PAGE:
Open Networked Learning – Length, depth, outreach… and everything in between

4 September 2023

The lemony experience of living our lives in the virtual world during 2020-2021 came with some silver linings, such as the massive opportunity to develop my career in a direction I hadn’t thought about before: online educator.

With this realization came many doubts: Do I have the necessary skills to do this? How might we enhance learning and knowledge exchange in spaces saturated with information and other things to do? How might we engage people who already spend their days in front of the computer? In what ways can the online educational experience be something worth everyone’s while? One thing was having designed MOOCs for employee engagement programs ten years ago, and another is to design learning journeys for people who may only have their interest in a specific topic as a common ground.

Of course, drawing the learning from my personal experience, reading about the topic, and trying to be as objective as possible is one way to go about it; however, it is a very flawed, not to say boring approach. Thus, I started looking for guided, participatory, and, most importantly, interdisciplinary, learning opportunities to hone my skills as an online educator.

Length – When I saw the Open Networked Learning (ONL) announcement in the uni’s newsletter, my first thought was “I have so much on my plate right now…” but curiosity won over, and I opened the website to learn more about the program and what it offered. Despite the overlap with some of my activities, I decided to give it a go. In the beginning, when I realised that we’d need to meet several times a week, develop content in between, and do additional research on top of my activities, I thought about putting the course on hold and trying again later when my workload decreased. Then I realized that keeping up with the course and my other obligations was the exact experience needed for creating online learning programs for people like me. Besides, the rapport with my learning group was really good, and somehow, I felt I’d be letting them down by quitting, particularly as the course progressed. We met twice a week in the evenings – we literally covered 5 time zones – so, it was always interesting to see how some of us were heading off to bed while the others had to jump out to a morning meeting.

Depth – While at the beginning of the course, one of the topics that I was more curious about was related to how to deal with privacy and our digital lives, I found the discussions about the tools we explored for working together and presenting our results, as enriching as the papers we read, or the webinars attended. A particularly defining (aha!) moment was when on the second week our brainstorming took us to the “playground” and from thereon, we always found amazing analogies for our learning process, such as the “seesaw” – a delicate balance between what we learn, give back, and the opportunities and perils of doing so online.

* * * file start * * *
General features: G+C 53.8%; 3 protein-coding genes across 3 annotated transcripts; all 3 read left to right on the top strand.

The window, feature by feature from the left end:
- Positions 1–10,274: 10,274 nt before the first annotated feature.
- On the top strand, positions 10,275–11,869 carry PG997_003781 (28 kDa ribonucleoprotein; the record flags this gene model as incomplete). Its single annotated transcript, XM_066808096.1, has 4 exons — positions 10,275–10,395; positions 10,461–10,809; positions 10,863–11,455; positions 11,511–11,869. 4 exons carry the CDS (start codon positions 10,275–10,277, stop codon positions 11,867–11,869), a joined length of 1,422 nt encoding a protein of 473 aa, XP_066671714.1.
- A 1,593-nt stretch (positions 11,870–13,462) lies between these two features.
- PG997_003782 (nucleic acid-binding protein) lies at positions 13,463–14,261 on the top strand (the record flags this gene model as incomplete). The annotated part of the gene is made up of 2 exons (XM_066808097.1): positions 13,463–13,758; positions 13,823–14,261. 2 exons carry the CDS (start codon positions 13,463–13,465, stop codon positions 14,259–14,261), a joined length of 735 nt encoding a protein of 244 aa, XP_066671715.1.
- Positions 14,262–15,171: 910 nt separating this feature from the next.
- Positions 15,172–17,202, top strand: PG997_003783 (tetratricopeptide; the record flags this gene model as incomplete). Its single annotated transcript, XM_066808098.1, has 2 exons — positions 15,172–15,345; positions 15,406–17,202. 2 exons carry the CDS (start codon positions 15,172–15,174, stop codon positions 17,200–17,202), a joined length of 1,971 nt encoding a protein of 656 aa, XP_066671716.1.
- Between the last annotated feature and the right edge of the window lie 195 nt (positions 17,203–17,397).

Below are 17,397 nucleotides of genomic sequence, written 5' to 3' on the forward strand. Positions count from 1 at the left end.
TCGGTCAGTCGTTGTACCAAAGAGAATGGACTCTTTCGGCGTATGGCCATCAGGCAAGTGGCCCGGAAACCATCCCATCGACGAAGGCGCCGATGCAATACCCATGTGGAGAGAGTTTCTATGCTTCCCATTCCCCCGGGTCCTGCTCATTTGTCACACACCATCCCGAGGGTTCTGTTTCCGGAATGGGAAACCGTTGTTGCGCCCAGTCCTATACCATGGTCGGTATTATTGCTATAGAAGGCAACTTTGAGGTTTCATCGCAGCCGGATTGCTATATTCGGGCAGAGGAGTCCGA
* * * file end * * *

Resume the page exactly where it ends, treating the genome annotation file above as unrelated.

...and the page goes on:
Looking back, when I read my individual reflection posts and the comments others made there, the “aha!” moments were plenty, from the first activity mapping our presence online to the final project adopting a consulting role for an organization. Moreover, reading what others wrote helped to have a wider picture of how we all went through the same experience and got so many different things out of it.

Outreach – When our group merged with the other group that met in the evenings, it was a very funky social experiment of sorts. That group had some idiosyncrasies that initially felt strange to our already well-greased engine. Yet, everyone took the challenge in a stride, and we ended up with a group that, instead of having a multiple personality disorder, became an amalgamation of the learning from the previous months and the expectation of getting the best out of the experience together.

Content-wise, it is great to have experienced speakers sharing their views and encouraging further learning. However, at times, it was a big loss that some of these sessions were not recorded. Though the explanation given was that no recording happened “to encourage the participation of people who feel shy to speak up”, for some of us in different time zones, it was a big loss. Luckily, this wasn’t the case with all the webinars, and those that were recorded were excellent, so nobody was left out of the discussion. The team members played a crucial role in not missing out – those who managed to attend the session would brief the others, an experience that served them as a practice of sorts.

Everything in between – I wish we had more time to build the team after the merger, yet the results were great. Needless to say, the facilitators and course organizers’ openness was a great incentive to speak up and share one’s doubts, ideas, and feedback.

I am pretty sure that as the program evolves and the network grows, it will be possible to make learning collaboration happen among the alumni outside of the “classroom” too.

ONL is very time-demanding if you want to get the best out of this opportunity, yet it’s worth every minute.

Georgina Guillen Mandujano, Doctoral Researcher, Tampere University

The next iteration of the Open Networked Learning course will run from September 18 to December 10, 2023. The staff of Tampere Universities can join as open learners just like any reader interested in joining. See more on the ONL website.